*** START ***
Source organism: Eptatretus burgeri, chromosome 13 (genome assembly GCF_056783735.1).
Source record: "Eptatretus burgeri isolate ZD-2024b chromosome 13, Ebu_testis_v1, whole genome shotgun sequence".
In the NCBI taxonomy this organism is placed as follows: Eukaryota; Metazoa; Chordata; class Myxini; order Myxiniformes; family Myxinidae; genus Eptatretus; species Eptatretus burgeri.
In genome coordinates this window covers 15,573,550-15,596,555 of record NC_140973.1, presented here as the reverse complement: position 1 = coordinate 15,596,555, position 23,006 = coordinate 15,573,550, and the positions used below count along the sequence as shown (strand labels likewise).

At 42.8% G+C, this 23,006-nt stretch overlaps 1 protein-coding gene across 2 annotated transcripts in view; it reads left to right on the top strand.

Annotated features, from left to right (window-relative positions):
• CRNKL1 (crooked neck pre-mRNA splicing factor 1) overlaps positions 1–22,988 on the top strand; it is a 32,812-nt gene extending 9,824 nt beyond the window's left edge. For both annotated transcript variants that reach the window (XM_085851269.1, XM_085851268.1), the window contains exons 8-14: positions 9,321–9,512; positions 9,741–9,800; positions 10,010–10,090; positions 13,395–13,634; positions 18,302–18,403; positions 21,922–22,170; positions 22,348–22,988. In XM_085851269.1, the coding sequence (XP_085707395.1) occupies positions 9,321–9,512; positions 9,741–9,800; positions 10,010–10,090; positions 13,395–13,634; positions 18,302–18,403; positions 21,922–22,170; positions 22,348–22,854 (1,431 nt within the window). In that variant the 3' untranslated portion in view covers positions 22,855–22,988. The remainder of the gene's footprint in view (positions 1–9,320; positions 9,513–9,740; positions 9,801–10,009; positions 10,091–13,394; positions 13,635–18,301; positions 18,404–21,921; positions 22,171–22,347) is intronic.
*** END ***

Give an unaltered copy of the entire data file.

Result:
Source organism: Eptatretus burgeri, chromosome 13 (genome assembly GCF_056783735.1).
Source record: "Eptatretus burgeri isolate ZD-2024b chromosome 13, Ebu_testis_v1, whole genome shotgun sequence".
In the NCBI taxonomy this organism is placed as follows: Eukaryota; Metazoa; Chordata; class Myxini; order Myxiniformes; family Myxinidae; genus Eptatretus; species Eptatretus burgeri.
In genome coordinates this window covers 15,573,550-15,596,555 of record NC_140973.1, presented here as the reverse complement: position 1 = coordinate 15,596,555, position 23,006 = coordinate 15,573,550, and the positions used below count along the sequence as shown (strand labels likewise).

At 42.8% G+C, this 23,006-nt stretch overlaps 1 protein-coding gene across 2 annotated transcripts in view; it reads left to right on the top strand.

Annotated features, from left to right (window-relative positions):
• CRNKL1 (crooked neck pre-mRNA splicing factor 1) overlaps positions 1–22,988 on the top strand; it is a 32,812-nt gene extending 9,824 nt beyond the window's left edge. For both annotated transcript variants that reach the window (XM_085851269.1, XM_085851268.1), the window contains exons 8-14: positions 9,321–9,512; positions 9,741–9,800; positions 10,010–10,090; positions 13,395–13,634; positions 18,302–18,403; positions 21,922–22,170; positions 22,348–22,988. In XM_085851269.1, the coding sequence (XP_085707395.1) occupies positions 9,321–9,512; positions 9,741–9,800; positions 10,010–10,090; positions 13,395–13,634; positions 18,302–18,403; positions 21,922–22,170; positions 22,348–22,854 (1,431 nt within the window). In that variant the 3' untranslated portion in view covers positions 22,855–22,988. The remainder of the gene's footprint in view (positions 1–9,320; positions 9,513–9,740; positions 9,801–10,009; positions 10,091–13,394; positions 13,635–18,301; positions 18,404–21,921; positions 22,171–22,347) is intronic.